Researchers cracked iCloud Keychain and bypassed App Store approval processes.
A group of six university researchers claim to have successfully bypassed Apple’s tight App Store approval processes to publish Mac and iOS malware apps. According to the report, the team presented the zero-day vulnerability to Apple back in October 2014 and were told to keep quiet about it for at least six months.
Luyi Xing, a security researcher who helped expose the zero day vulnerability, still has yet to hear back from Apple on a possible fix.
As anyone who’s worked with technology in the past decade can tell you, the thorniest technical challenges aren’t typically those that deal directly with hardware and software. No, in most cases, the toughest things to troubleshoot and fix lie along the human spectrum. System administrators have long known this, coming up with acronyms like PEBCAK and ID-10T errors.
The same goes for security, which in Apple’s case affects an ever-increasing number of people who not be savvy to the ways of information security.
Brazenly calling itself the “ultimate defense” for protecting passwords, documents, credit cards and all your other private stuff, FaceCrypt is being advertised as one of the most secure ways of controlling access to your iOS device.
Instead of asking for an alphanumeric password — or even Touch ID — FaceCrypt requests that users take a “selfie” to prove they are really the person they say they are.
Just because you’re paranoid doesn’t mean they aren’t out to get you. But short of installing an air-gap, what can you really do to improve security on your iDevices?
The good news is that your iPhone is probably the safest phone you can use, but you would be correct not to trust any U.S-based company with your data, even Apple (which makes its money selling you shiny toys and may therefore be less interested in selling your data).
But if you want to move as much of your data as possible away from iCloud, here are some service and products to help you. You won’t find them as convenient as Apple’s built-in services, but they might keep your data a little safer.
Thanks to Apple’s tireless vetting of App Store apps, it’s tricky for an app to flat-out snoop on you. Then again, the behavior of some apps could be thought of as snooping if you squint and look at them the wrong way.
Foursquare is all about location, but that’s because it knows exactly where you are. And Facebook is… Well, Facebook likes to know things about you.
But you can keep earning Mayorships and tweeting your pictures without telling everyone where you live, or letting them post your location to Facebook. Just follow our handy guide to the privacy settings of various famous apps.
The safest way to use your iPhone is to switch it off, open it up and remove the battery. But this is clearly impractical if you want to do anything more than pretend you have an Android phone.
Some guides have shown us how to increase our security by switching off all manner of services, from iCloud to geotagging for our photos. But if you do that, why buy an iPhone in the first place? And even if you only want to make calls, no amount of on-phone hackery will help you if the folks from The Wire are on your tail.
That’s not to say you shouldn’t be aware of what your iPhone is up to, and with this in mind we bring you a guide to the hidden and not-so-hidden settings you’ll need in iOS 7.
It’s not clear whether this deliberately cagey language is done to comply with the unconstitutional and illegal FISA requirements or whether Apple chose to hide this information for its own purposes, but I suspect the former, and I’ll tell you why.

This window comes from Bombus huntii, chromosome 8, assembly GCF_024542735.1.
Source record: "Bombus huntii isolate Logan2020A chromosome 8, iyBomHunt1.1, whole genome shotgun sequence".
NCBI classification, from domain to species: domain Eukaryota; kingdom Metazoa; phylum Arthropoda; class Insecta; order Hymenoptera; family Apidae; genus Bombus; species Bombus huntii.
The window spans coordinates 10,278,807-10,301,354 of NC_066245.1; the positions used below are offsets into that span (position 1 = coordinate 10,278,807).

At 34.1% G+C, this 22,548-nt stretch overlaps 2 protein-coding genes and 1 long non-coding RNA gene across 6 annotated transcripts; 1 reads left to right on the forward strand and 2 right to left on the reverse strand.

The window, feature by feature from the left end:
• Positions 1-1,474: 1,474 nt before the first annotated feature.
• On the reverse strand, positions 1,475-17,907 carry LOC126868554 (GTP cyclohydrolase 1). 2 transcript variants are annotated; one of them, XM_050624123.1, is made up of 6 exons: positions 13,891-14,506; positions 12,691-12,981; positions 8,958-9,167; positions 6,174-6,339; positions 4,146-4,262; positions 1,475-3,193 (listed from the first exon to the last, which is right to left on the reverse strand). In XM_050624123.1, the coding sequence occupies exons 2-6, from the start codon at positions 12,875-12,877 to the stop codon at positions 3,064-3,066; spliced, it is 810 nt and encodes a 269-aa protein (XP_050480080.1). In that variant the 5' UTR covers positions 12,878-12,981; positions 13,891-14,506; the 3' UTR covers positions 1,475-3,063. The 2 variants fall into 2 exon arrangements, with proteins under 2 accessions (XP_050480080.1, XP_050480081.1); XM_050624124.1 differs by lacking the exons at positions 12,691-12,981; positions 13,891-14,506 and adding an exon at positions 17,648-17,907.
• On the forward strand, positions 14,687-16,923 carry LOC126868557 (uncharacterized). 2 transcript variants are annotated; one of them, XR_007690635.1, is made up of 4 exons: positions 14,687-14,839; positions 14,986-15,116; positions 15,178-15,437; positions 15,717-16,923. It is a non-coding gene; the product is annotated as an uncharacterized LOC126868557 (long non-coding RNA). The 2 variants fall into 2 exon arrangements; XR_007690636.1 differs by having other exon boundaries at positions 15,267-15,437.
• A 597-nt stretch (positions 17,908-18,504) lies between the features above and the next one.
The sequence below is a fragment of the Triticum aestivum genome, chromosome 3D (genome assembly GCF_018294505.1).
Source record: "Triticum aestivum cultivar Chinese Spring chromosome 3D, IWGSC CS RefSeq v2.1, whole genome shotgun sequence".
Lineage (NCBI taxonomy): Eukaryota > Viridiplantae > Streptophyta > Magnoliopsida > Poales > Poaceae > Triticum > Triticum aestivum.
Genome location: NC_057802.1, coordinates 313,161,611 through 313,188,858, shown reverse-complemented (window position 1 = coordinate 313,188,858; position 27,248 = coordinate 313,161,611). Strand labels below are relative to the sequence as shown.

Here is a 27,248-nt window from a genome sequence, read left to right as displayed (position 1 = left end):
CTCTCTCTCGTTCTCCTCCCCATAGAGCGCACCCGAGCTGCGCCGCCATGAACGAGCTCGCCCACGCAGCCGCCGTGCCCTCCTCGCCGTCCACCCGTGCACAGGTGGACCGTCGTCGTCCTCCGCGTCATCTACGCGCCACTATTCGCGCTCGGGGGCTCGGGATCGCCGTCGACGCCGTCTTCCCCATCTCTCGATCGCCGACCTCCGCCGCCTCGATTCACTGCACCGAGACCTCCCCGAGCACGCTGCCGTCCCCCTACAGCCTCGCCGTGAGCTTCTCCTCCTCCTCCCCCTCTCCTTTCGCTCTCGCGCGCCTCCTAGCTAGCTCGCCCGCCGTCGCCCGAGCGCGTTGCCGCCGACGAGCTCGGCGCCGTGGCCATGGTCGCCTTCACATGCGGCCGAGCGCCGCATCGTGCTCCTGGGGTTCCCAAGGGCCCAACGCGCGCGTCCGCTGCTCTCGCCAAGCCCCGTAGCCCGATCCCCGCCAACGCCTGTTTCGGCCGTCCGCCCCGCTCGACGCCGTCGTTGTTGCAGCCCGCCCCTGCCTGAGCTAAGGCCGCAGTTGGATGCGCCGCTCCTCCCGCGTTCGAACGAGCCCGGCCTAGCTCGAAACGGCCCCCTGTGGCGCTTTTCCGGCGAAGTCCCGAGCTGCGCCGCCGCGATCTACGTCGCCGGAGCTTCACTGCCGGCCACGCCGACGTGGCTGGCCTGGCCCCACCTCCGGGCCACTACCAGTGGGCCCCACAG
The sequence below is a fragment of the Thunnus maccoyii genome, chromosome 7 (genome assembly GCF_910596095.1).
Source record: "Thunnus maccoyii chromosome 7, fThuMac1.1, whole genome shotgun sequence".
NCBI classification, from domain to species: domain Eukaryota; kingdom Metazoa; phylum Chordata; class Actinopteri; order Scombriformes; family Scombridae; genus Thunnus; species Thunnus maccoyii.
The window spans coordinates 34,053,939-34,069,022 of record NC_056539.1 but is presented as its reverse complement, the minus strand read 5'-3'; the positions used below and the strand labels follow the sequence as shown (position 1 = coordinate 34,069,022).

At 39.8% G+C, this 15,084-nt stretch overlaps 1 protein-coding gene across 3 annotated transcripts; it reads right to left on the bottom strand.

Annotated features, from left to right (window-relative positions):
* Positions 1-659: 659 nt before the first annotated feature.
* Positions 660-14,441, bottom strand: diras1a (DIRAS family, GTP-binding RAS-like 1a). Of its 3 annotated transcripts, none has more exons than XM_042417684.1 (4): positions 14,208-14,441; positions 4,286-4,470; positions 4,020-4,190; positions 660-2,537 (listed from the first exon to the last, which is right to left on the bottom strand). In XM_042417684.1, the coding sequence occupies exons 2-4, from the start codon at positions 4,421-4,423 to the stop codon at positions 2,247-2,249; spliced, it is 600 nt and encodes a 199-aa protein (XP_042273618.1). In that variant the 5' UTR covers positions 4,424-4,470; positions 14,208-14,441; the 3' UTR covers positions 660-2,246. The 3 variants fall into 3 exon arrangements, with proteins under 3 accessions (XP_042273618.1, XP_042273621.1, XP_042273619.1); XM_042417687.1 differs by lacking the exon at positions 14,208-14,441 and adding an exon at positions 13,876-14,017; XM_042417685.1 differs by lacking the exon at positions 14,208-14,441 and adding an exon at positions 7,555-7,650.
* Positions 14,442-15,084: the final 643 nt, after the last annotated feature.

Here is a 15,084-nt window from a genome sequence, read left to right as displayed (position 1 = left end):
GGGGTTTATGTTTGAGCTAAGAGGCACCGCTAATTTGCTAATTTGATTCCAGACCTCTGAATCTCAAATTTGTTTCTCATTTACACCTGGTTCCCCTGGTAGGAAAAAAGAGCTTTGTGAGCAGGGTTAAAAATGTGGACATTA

But first, let’s look at Apple’s constrained, disingenuous statement.
Apple announced its intention this week to buy AuthenTec for about $355 million.
If approved, the acquisition will bring several things to Apple, including the acceleration of its mobile wallet initiative; good technology for encrypting data and content, such as movies; and patent protection for several areas of mobile security.
The biggest thing Apple gets out of this is probably a strong play for using biometrics for identity in general — for online and brick-and-mortar purchases, for logging into web sites and even for digital signatures.
And it doesn’t hurt that taking AuthenTec out of the game as an independent company will be devastating to nearly all of Apple’s biggest competitors, including Google and its Android partners, and Microsoft and its OEM hardware partners.
You’ve heard the predictions. We’re quickly slouching toward a world in which your every move, every purchase, every act of “content consumption” will be meticulously and automatically monitored, tracked and captured. Algorithms will constantly profile you so advertisers can make their advertising specific to your location, preferences, personality, social group, income and education level and more.
Facebook’s future depends on this idea. This is one reason why Google launched Google+. This is why Microsoft launched Bing. This is why investors are bullish on location-based services like Foursquare. This is why Amazon.com created its own web browser.
Every major technology company, it seems, is scrambling to get into the user-data harvesting racket.
Everyone except Apple.
Why didn’t Apple buy Facebook or Twitter? Why didn’t Apple launch its own social network? What is Apple’s strategy for harvesting data about users?
I’ve been puzzled by these questions, and wondering out loud on this site exactly when and how Apple would reveal its strategy for competing on the personal-data collection battlefield.
But this week, something shocking happened that made me think: Maybe Apple isn’t going to get into the data-harvesting business at all. Maybe Apple is going to fight it!